Photo: Mexico in My Kitchen

Café au Lait, France

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You don’t have to jet off to France to enjoy this Parisian coffee (which has become a Starbucks staple in the States). But unlike most cups you’re served here, traditional café au lait is served with warm frothed milk on the side of a small coffee. Make it decaf and café au lait becomes an adult alternative to a cup of warm milk before bed. (Sleep Better Tonight! The Best and Worst Drinks for a Peaceful Night's Rest.)

Photo: The Shopping Mama

Café Bombon, Spain

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Made with espresso and half sweetened condensed milk, café bombon doesn’t need any extra sugar. In one double shot sized serving, it packs 14 grams on it’s own! Try this Spanish classic with condensed coconut milk to cut the calories.

Photo: What Should I Eat For Breakfast Today

Espresso Romano, Italy

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If there’s one thing that coffee lovers around the world can agree on, it’s that Italians know their coffee. So we’re willing to keep an open mind and try our espresso the way Romans have been serving it for years: with lemon. Done the Roman way, espresso is served with a thin slice of lemon, first rubbed around the rim of the cup and then allowed to steep. Not only does the lemon enhance the coffee flavor, it sneaks in a boost of vitamin C.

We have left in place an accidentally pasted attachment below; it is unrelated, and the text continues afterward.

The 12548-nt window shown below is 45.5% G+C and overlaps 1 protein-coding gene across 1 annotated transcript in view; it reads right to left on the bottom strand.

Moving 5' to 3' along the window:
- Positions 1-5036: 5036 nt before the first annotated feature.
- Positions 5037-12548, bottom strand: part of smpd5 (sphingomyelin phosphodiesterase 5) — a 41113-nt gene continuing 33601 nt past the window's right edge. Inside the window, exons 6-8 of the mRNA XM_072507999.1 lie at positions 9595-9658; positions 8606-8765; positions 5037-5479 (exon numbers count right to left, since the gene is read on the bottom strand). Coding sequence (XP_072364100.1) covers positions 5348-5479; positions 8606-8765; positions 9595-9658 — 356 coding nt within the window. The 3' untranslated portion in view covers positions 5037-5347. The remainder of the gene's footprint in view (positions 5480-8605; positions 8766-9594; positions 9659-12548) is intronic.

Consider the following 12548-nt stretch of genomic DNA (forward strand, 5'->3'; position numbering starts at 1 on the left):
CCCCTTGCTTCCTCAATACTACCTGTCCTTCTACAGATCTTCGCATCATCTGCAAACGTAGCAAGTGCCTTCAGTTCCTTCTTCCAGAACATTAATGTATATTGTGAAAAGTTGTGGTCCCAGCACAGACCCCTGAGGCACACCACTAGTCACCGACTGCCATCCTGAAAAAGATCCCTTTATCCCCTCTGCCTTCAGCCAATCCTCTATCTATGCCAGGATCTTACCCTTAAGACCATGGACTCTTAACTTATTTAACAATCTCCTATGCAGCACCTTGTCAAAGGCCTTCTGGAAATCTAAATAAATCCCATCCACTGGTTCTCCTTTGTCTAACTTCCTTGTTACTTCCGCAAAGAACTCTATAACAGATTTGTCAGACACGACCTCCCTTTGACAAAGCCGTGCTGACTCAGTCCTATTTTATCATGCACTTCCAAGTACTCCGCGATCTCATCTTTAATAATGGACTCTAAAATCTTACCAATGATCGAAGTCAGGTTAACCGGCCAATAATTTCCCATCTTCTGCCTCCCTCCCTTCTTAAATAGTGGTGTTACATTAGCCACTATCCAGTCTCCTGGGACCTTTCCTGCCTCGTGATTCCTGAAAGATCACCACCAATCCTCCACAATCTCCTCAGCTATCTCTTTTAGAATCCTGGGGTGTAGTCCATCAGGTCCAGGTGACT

Photo: Olives n Okra

Flat White, Australia and New Zealand

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Thanks to Starbucks, this Aussie fave is becoming popular Stateside. With all the espresso but only about two-thirds of the milk, a flat white is basically a condensed latte. With all the espresso but only about two thirds of the milk, it makes a great option when you’re trying to cut down on dairy. (Did you know that coffee is one of the 5 Everyday Drinks You Didn't Know Could Burn Fat?)

Photo: POPSUGAR

Yuan Yang, Hong Kong

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It’s no surprise that the Far East is the hot spot for tea, even when it comes to coffee. This famous Hong Kong brew blends coffee with milky black tea for an antioxidant-boosted caffeine buzz. Research has even linked the antioxidants in black tea to cancer prevention in certain cases.

Photo: Season with Spice

Café Cubano, Cuba

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This super strong and sweet take on coffee is a dairy-free barista’s dream. Made with extra dark coffee and a shot of sugar, this Cuban favorite delivers an major dose of energy. Dark roasted beans actually contain 15 to 20 percent less caffeine than their lighter coffee counterparts. (Did you know that coffee can reduce pain? Here, 11 Coffee Stats You Never Knew.)

Photo: Corbis Images